Environmental and Biogeographic Factors Influencing Ichthyofaunal Diversity: Indian River Lagoon
The geomorphology, transitional climate, geographic and shallow marine setting of the Florida peninsula extending 1,120 km from 24.6° to 30.8°N latitude has allowed great aquatic biological diversity to develop along its east coast. A compressed gradient in mean hydrologic and
climatic environments and high habitat diversity along the coast and within the Indian River Lagoon creates conditions that allow the co-existence of widely diverging faunas adapted to both temperate and tropical biogeographic regions of the western Atlantic, Caribbean and Gulf of Mexico.
Warm tropical currents flowing from the Caribbean Sea bathe the peninsula throughout the year and carry larvae and juveniles of many tropical euryhaline and marine species to the Indian River Lagoon. A variety of optimal physical conditions allows settlement and survival of these fishes, producing
one of the richest biotas in North America. At present 782 species in 140 families have been recorded from the region, 397 from the Indian River Lagoon system. Long term quantitative studies of particular fish communities within the Indian River Lagoon reveal high species richness in specific
habitats. Estuarine-ocean inlet seagrass meadow fish faunas are ontogenetically coupled with rich nearby ocean reef fish communities and support the richest estuarine ichthyofauna (214 species from seagrasses, 282 from ocean inlets). A biogeographic analysis reveals that freshwater, seagrass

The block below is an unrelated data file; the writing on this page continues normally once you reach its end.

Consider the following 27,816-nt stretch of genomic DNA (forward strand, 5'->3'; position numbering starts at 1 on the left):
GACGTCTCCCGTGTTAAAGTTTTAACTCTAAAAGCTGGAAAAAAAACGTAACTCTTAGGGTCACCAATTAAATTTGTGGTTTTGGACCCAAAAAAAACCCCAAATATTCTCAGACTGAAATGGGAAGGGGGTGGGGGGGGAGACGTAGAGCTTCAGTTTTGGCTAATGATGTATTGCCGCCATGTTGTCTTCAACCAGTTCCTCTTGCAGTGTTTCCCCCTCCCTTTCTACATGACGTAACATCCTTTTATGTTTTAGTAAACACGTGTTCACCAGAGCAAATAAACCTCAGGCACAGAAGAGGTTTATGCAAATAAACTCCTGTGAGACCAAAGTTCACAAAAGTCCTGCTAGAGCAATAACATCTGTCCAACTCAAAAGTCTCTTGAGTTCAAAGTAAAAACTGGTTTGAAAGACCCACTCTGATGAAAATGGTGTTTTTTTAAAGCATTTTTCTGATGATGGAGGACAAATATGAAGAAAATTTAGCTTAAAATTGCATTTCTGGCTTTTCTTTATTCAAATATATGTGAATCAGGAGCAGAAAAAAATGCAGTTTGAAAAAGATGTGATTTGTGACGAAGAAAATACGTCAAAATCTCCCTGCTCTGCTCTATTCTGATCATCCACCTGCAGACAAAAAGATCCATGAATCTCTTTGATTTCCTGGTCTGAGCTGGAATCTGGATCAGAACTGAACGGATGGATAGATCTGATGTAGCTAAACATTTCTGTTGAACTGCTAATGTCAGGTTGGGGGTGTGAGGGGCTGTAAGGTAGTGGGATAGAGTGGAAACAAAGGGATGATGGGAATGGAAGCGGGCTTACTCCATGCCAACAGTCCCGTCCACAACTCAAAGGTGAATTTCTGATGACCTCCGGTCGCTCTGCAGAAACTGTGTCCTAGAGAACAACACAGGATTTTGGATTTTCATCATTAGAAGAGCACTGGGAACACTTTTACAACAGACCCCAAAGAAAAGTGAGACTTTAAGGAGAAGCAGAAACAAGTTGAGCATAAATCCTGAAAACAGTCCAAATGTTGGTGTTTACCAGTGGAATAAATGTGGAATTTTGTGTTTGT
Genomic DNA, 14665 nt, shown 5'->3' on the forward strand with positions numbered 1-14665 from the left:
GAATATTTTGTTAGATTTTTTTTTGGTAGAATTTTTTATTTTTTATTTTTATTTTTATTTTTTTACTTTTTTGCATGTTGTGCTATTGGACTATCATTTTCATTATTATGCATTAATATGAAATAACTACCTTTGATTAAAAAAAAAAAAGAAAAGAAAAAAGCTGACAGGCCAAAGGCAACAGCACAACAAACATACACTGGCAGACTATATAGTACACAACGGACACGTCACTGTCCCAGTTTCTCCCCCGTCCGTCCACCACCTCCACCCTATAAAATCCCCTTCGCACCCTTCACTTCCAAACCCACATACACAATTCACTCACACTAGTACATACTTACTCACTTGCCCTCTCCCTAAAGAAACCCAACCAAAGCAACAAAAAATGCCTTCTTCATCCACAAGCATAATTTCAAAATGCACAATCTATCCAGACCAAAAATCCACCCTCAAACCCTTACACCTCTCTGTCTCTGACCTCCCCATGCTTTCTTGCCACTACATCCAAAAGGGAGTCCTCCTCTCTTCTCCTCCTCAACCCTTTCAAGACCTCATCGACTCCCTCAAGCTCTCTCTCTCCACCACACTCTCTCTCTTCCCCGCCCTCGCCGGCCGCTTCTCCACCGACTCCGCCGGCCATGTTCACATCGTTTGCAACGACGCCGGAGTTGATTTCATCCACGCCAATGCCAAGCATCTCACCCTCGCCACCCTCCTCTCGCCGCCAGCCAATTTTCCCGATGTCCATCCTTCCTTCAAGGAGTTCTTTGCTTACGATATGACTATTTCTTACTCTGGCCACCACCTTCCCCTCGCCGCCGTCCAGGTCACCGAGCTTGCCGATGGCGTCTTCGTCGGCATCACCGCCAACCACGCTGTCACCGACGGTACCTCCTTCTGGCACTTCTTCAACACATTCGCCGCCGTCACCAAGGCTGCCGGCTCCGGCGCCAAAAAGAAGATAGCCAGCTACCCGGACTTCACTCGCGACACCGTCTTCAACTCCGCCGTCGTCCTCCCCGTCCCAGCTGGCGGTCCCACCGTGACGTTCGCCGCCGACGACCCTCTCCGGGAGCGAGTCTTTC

and mangrove fish communities have a heterogeneous mix of species with at least 10 different faunal distributional tracks represented. Of the top 25 species in percent frequency of occurrence, 52% in seagrass and 60% in mangroves, are tropical. Freshwater habitats support 118 species with
faunal assemblages unique to this region of the United States. These rich fish faunas are impacted by anthropogenic activities, particularly direct or indirect habitat displacement and destruction. The Florida human population has consistently allowed the highest coastal terrestrial and aquatic
native habitat destruction rate within the continental United States through coastal urbanization and uncontrolled resource utilization. With present trends in coastal human population growth there is little hope for conservation of the region's fish diversity at historical levels as the Indian
River Lagoon naturally contained less wetland and submerged habitat per linear shoreline mile than any major estuary within the state of Florida.
Document Type: Research Article
Publication date: July 1, 1995
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The Bulletin of Marine Science is dedicated to the dissemination of high quality research from the world's oceans. All aspects of marine science are treated by the Bulletin of Marine Science, including papers in marine biology, biological oceanography, fisheries, marine affairs, applied marine physics, marine geology and geophysics, marine and atmospheric chemistry, and meteorology and physical oceanography.
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